Yesterday, HO settled down $0.0347 to $1.3707 and RBOB finished down $0.0087 to $1.3550 (lowest since early March). August WTI crude lost $1.00 to $44.75, reaching a low of $44.25/bbl during overnight trading, a level that we haven’t seen since May. With U.S. inventories remaining at the forefront of oil price concern, trading is continuing on the downtrend this morning. If major producers hold crude output at current levels, fundamentals could take a greater hit in coming months. A stronger U.S. dollar is also putting pressure on prices.
The market is becoming more conducive for U.S. crude exports following last year’s lifting of the 40-year crude export ban, an optimistic sign for domestic oil producers. Although restrictions were lifted last year, the global supply glut was expected to overshadow any advantage for foreign buyers to purchase cargoes of U.S. crude. However, this sentiment is proving to be untrue. The cost of transporting crude to the Gulf Coast is waning due to falling freight rates and lower U.S. pipeline and railway fees, and with declining U.S. oil rigs and lower breakeven costs, imports of U.S. crude are becoming advantageous for new buyers such as Panama and the Bahamas. U.S. crude exports are currently at the highest level since 1920 and almost double the amount from January of this year.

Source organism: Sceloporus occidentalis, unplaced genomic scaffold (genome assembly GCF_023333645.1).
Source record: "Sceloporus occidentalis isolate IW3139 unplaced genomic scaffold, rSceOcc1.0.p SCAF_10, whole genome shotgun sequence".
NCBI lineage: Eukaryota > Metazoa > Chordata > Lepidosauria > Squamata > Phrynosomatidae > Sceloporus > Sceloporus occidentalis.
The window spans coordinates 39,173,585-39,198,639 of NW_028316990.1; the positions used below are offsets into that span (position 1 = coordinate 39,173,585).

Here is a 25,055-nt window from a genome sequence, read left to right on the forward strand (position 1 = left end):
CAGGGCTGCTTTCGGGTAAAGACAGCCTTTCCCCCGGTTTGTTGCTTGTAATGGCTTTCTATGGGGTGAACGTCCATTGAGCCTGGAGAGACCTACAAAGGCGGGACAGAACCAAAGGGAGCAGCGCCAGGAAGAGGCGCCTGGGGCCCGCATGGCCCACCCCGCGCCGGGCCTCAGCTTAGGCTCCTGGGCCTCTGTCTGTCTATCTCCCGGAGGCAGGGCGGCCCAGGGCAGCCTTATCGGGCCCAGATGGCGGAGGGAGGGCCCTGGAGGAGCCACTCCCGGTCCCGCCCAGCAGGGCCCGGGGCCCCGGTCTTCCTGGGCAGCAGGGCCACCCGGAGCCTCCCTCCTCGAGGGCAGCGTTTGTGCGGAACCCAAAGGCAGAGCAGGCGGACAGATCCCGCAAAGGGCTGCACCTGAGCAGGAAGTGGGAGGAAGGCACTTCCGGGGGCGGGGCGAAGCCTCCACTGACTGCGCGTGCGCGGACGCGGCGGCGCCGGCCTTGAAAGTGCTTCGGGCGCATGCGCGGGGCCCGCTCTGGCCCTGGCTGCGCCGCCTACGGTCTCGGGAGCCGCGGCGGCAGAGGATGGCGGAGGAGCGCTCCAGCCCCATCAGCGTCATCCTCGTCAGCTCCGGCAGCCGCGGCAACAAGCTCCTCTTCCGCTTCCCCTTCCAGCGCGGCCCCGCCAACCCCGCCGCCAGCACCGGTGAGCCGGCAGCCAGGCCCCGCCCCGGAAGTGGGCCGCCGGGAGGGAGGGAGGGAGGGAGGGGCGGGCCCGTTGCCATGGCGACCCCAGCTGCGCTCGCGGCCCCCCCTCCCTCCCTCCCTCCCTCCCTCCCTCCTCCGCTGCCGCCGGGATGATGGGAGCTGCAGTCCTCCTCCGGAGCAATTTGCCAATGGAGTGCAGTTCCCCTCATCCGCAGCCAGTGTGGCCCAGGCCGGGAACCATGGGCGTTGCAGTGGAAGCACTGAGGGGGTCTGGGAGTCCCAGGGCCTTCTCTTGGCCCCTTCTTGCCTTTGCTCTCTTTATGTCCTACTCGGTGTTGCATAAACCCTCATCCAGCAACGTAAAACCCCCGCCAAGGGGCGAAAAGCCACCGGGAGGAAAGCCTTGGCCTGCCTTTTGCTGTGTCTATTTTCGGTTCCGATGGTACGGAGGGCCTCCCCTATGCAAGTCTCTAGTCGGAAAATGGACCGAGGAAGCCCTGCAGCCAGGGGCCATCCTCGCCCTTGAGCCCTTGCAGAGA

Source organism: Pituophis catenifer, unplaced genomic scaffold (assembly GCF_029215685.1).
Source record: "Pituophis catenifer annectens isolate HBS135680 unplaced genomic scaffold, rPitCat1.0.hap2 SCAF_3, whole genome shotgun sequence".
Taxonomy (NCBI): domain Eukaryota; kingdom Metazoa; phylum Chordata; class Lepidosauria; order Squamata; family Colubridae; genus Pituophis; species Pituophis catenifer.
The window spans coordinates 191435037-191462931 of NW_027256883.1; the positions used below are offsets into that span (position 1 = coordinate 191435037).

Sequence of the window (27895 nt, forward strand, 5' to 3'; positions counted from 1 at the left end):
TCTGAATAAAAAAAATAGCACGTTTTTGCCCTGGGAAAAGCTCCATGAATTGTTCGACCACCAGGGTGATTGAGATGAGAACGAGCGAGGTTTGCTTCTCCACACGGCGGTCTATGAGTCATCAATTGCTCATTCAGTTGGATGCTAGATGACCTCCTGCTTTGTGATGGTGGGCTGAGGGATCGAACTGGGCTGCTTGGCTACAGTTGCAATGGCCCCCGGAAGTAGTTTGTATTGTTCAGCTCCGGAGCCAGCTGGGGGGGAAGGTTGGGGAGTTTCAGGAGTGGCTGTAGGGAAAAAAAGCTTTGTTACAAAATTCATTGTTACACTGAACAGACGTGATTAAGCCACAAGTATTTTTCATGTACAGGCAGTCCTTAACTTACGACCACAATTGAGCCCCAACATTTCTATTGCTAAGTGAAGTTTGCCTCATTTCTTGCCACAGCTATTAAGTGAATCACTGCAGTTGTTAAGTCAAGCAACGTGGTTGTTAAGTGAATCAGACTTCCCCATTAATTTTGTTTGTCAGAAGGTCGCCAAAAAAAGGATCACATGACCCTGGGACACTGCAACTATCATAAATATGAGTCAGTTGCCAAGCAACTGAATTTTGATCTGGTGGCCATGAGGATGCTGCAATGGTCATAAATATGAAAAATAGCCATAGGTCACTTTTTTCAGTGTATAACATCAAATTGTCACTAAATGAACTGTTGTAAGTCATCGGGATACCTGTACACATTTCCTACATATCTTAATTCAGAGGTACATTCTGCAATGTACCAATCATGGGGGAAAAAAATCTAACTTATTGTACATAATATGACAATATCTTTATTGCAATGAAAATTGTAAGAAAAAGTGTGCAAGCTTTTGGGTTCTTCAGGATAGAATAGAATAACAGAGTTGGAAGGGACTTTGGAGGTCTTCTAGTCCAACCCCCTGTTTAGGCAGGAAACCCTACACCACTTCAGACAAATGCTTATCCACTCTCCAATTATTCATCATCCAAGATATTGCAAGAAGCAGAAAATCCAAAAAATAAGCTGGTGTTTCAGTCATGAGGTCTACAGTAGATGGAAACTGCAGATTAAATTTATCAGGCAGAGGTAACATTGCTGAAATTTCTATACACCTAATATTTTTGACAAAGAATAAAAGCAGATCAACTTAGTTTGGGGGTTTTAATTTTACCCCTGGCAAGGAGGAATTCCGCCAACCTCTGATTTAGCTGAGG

On a contrary note, according to a Reuters analysis of vessel flows, exports do not appear to be thriving as much globally. OPEC’s June exports have fallen 130,000 bpd compared to May. A pipeline leak has affected 100,000 bpd in July exports from Iraq compared to last month. Further, China has 10 refineries under maintenance, so Western countries such like the U.S. and European nations may become the home to more OPEC crude exports, further swelling domestic stockpiles and hindering recovery in oil prices.